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Publication numberUS5015492 A
Publication typeGrant
Application numberUS 07/331,795
Publication dateMay 14, 1991
Filing dateApr 3, 1989
Priority dateApr 3, 1989
Fee statusPaid
Publication number07331795, 331795, US 5015492 A, US 5015492A, US-A-5015492, US5015492 A, US5015492A
InventorsThirumalai Venkatesan, Xin D. Wu
Original AssigneeRutgers University, Bell Communications Research, Inc.
Export CitationBiBTeX, EndNote, RefMan
External Links: USPTO, USPTO Assignment, Espacenet
Method and apparatus for pulsed energy induced vapor deposition of thin films
US 5015492 A
Abstract
Vapor deposition of a thin film is accomplished by employing a pulsed laser to irradiate at least a region of a homogeneous stoichiometric complex material pellet with sufficient energy density to accomplish congruent evaporation of constituents of the material. The energy density is further at least sufficient to cause at least a predetermined portion, a central forward lobe, of the evaporant to have approximately the same stoichiometry as the irradiated material. A substrate is positioned to allow deposit thereon of that lobe portion of the evaporant as a thin film. Also shown are apparatus for masking out predetermined portions of the evaporant outside said lobe and passing at least a part of the lobe evaporant through a mask aperture, use of apparatus for causing relative movement of the substrate and the mask to achieve film deposition over a substrate area substantially larger than the area of the aperture, apparatus for charge level detection in the evaporant stream to detct lobe drift, and apparatus for tilting the pellet to compensate for drift of the forward lobe away from the mask aperture.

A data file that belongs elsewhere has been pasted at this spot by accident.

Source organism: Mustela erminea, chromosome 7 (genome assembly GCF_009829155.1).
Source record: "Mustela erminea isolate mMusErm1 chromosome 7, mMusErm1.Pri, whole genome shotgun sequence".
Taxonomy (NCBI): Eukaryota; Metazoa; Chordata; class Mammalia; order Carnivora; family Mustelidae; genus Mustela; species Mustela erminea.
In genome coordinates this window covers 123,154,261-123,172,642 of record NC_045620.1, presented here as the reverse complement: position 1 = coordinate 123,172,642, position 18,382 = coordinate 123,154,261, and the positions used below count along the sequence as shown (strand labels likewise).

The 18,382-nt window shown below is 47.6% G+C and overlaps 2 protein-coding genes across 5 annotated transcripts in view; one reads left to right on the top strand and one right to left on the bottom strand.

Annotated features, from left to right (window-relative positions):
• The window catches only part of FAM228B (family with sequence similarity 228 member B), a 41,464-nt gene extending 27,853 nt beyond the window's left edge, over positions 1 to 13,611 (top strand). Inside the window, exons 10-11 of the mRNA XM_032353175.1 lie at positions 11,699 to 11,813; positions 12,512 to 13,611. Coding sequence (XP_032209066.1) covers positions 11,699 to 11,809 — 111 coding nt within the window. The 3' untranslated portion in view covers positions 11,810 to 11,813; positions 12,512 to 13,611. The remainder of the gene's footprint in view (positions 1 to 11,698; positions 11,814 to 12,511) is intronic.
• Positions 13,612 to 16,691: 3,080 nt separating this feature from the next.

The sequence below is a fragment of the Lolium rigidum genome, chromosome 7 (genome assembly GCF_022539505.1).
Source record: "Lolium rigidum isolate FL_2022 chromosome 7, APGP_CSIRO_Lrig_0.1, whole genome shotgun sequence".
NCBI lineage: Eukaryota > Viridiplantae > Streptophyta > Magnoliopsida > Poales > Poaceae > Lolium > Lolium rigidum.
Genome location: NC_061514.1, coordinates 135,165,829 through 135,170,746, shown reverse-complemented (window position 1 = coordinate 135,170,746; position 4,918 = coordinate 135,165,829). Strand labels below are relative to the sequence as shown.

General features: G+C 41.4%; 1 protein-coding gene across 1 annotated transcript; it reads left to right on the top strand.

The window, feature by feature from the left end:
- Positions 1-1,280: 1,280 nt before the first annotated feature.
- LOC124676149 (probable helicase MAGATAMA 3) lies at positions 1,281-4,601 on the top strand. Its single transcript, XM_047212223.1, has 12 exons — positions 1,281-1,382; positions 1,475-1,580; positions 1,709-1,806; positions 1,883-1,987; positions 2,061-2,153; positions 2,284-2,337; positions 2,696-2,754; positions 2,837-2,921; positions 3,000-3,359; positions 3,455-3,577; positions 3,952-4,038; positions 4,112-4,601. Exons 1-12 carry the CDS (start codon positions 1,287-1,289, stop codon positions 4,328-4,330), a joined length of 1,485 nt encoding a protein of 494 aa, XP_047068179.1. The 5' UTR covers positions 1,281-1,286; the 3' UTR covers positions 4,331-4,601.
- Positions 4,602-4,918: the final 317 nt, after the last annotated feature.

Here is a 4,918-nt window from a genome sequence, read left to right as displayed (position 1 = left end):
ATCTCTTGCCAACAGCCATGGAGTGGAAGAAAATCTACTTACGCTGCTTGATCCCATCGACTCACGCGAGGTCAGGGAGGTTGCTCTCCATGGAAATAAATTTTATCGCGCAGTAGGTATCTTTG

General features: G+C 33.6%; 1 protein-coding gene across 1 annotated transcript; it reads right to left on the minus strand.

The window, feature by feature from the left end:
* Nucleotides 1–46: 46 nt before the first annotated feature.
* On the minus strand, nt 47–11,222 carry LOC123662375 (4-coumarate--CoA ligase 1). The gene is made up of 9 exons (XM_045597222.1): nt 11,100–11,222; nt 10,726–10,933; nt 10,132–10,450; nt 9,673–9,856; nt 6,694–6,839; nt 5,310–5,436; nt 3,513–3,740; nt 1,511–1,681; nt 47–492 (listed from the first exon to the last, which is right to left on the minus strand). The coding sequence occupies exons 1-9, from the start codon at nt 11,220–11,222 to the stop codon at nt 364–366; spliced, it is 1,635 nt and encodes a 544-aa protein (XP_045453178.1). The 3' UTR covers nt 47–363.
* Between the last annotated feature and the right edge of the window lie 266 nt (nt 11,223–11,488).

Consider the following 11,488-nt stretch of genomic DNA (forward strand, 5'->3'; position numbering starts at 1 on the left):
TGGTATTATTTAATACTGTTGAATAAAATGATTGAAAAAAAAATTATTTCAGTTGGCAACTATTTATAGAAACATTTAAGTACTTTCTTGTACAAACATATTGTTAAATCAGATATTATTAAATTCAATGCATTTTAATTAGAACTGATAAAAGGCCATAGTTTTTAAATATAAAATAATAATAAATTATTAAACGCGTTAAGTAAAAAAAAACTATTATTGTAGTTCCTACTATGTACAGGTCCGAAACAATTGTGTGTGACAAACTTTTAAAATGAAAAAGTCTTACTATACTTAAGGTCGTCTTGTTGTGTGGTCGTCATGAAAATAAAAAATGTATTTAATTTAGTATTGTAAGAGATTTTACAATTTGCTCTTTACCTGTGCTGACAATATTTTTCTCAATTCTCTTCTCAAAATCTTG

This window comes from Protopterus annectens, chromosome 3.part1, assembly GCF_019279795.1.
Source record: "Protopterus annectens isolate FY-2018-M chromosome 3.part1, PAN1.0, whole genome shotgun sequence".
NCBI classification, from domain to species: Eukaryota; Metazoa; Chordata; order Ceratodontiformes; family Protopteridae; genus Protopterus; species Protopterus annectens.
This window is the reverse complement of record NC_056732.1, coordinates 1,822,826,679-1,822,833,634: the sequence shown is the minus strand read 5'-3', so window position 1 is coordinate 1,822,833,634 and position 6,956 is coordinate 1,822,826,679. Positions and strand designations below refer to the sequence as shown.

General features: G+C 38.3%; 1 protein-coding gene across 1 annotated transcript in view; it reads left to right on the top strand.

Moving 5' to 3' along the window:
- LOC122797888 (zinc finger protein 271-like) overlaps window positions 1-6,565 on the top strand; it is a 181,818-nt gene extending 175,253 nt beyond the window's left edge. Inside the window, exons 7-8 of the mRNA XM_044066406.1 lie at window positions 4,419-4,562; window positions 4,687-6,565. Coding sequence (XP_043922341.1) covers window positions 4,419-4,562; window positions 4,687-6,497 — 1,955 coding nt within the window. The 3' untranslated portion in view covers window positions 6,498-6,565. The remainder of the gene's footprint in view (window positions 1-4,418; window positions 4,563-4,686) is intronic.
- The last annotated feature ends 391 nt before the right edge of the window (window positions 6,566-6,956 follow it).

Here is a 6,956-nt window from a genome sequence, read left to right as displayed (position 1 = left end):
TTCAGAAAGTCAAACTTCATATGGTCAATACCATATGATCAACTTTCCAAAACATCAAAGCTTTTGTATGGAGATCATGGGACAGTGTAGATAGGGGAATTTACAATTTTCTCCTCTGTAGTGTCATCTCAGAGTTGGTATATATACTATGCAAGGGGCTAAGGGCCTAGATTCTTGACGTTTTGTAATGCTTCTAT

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Claims(22)
What is claimed is: